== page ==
though.

So, using some kind of modern programmable it seems like we would need
all adress lines, D0, D1, D6, D7, R/W, AEC, phi 0 and reset from the
socket for the MMU. We would also need the CAS signals from the
existing MMU. Then it seems like it would probably be easiest to
implement all ram bank selection related stuff in programmable logic,
but use the existing MMU for everything else, and just combine the two
CAS signals from the MMU to one "RAM access is requested" signal and
let the programmable logic select which of four RAM banks to use.

The existing building instructions of an expansion seems to bypass the
existing 74F32 quad or gate, replacing it with a 74LS138 which uses
CASENB from the PLA and CAS from the VIC as enable signals and CAS0/CAS1
from the existing MMU as two of the three signals to decode. It seems
like a better idea to combine the existing MMU's CAS0/CAS1 signals onto
an enable signal (there are three enable inputs of an 74*138 anyways)
and let the programmable logic feed all three A/B/C decode inputs. That
way the programmable logic always has control of RAM bank selection and
there are a bunch of extra outputs for future expansion. If the
programmable logic has enough pins, this 74*138 won't be needed.


If there are enough pins on the programmable logic IC we could add
inputs for D2-D5 and more outputs to be able to adress even more ram.
That way the relocation of zero page could use any amount of ram up to
a theoretical 16MB (8-bit registers), and for example ram configuration
register bit 4 and 5 (currently unused) could select four different
256k "superbanks". With the zero page and stack relocators separate
from this "super bank selectors", it would be possible from software to
access data and code across the "super bank" boundaries as code and
data could be in (a relocated) zero page. With one 74*138 it would be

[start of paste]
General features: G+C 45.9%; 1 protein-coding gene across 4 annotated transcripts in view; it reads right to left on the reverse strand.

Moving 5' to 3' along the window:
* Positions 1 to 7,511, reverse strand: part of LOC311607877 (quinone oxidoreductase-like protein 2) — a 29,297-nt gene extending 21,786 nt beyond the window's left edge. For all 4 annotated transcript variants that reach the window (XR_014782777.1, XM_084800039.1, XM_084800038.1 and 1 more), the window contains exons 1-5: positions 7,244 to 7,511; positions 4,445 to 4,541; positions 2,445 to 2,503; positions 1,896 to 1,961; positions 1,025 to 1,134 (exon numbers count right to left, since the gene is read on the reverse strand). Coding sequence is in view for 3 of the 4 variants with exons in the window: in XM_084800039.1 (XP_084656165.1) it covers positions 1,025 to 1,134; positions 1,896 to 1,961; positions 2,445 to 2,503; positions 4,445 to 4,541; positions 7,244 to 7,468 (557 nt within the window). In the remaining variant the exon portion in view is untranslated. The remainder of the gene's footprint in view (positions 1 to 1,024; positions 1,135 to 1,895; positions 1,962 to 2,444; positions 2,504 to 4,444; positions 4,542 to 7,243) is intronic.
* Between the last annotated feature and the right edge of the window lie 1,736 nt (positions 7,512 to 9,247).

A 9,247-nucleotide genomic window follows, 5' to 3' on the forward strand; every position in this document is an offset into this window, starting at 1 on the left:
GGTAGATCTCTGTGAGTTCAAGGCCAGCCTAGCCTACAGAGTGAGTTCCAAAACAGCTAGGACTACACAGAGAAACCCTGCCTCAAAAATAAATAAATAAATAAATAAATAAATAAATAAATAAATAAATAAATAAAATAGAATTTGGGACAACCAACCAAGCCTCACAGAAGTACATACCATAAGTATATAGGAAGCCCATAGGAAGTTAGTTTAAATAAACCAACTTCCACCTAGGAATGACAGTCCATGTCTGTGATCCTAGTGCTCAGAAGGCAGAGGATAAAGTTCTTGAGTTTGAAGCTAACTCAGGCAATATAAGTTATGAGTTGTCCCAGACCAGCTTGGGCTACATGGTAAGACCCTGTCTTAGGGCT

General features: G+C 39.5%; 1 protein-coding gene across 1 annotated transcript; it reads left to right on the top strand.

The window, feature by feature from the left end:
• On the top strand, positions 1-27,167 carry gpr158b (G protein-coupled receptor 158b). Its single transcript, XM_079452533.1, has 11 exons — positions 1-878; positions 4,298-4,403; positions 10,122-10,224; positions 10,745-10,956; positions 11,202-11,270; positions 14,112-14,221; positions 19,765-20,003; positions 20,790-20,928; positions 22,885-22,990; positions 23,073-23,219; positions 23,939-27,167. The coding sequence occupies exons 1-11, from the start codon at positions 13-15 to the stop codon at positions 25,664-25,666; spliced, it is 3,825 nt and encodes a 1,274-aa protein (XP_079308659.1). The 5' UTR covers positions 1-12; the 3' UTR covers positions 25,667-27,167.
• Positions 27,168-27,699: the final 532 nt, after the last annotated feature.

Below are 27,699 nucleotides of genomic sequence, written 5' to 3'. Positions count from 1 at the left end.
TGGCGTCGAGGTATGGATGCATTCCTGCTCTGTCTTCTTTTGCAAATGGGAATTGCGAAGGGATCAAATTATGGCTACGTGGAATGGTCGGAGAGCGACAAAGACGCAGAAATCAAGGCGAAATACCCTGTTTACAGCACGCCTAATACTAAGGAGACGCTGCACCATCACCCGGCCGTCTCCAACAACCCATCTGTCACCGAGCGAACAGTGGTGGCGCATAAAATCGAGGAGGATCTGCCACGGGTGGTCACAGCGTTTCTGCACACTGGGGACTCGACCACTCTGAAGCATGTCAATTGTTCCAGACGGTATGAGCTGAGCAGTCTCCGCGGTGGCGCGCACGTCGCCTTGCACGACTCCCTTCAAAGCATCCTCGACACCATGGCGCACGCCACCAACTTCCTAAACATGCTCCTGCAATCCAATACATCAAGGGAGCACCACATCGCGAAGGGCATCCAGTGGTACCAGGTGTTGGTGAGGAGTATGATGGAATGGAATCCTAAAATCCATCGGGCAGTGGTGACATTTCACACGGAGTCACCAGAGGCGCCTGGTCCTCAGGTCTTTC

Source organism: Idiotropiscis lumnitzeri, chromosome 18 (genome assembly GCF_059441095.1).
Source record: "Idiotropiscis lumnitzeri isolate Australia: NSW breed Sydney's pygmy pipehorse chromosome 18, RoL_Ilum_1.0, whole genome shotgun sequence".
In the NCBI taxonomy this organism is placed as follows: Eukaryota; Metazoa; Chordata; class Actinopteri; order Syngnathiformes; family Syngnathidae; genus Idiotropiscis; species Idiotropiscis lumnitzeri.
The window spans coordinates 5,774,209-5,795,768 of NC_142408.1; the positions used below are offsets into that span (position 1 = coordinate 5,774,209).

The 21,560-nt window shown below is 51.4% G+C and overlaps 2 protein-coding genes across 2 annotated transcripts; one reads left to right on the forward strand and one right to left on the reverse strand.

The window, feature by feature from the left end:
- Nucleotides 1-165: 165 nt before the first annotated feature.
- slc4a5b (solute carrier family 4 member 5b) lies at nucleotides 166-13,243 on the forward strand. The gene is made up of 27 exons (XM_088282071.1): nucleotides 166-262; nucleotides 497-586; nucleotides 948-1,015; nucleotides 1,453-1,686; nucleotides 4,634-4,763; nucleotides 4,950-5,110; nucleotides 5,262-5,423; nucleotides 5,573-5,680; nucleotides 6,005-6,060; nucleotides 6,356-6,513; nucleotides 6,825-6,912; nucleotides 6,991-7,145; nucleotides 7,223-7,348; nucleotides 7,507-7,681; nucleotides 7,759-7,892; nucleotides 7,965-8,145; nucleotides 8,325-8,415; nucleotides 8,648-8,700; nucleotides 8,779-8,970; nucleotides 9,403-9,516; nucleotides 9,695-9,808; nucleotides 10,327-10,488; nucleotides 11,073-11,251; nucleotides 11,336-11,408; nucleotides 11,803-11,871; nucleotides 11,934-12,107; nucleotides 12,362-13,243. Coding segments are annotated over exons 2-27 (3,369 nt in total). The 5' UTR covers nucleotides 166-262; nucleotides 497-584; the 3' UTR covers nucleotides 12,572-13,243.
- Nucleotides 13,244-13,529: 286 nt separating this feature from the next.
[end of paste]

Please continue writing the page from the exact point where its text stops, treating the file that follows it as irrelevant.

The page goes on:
easy to have a total of 512k ram, with an additional 74*138 it would be
easy to have a total of 1MB ram. Or maybe larger RAMs could be used.
For example two banks of 256k would give a total of 640k or one bank
of 256k would give 384k. But this is a bit too much feature creep to
implement in some first development stage even for me :)




--
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Re: C128 memory - B series compatibility - Basic using 256k - a new version of the hardware for 256k

Jim Brain
On 5/7/2018 12:43 AM, Mia Magnusson wrote:
> Hi!
>
>
> On the net there are some descriptions of more or less the same
> modification to expand the C128's memory in a way that is somewhat
> useable by BASIC and 100% useable by the KERNAL funcctions. However all
> theese use an extra MOS 8722 MMU (the same as the original one in a
> C128). It seems like a waste to use an extra MMU (which probably comes
> from scrapped C128's).
I assume you are referring to this doc?

ftp://www.zimmers.net/pub/cbm/documents/projects/memory/c128/1028/1028.html
http://www.ktverkko.fi/~msmakela/8bit/memory/memory-c128.pdf


> How hard can it be to make a modern MMU add-on which makes it possible
> to expand RAM without using another 8722?
I doubt it's very hard at all. Is there a datasheet for the MMU
anywhere?  I looked at:

ftp://www.zimmers.net/pub/cbm/documents/chipdata/index.html

but did not see it.
>   I'm not
> really sure why it uses gates to combine A6+A7 and A4+A5 to two inputs
> though.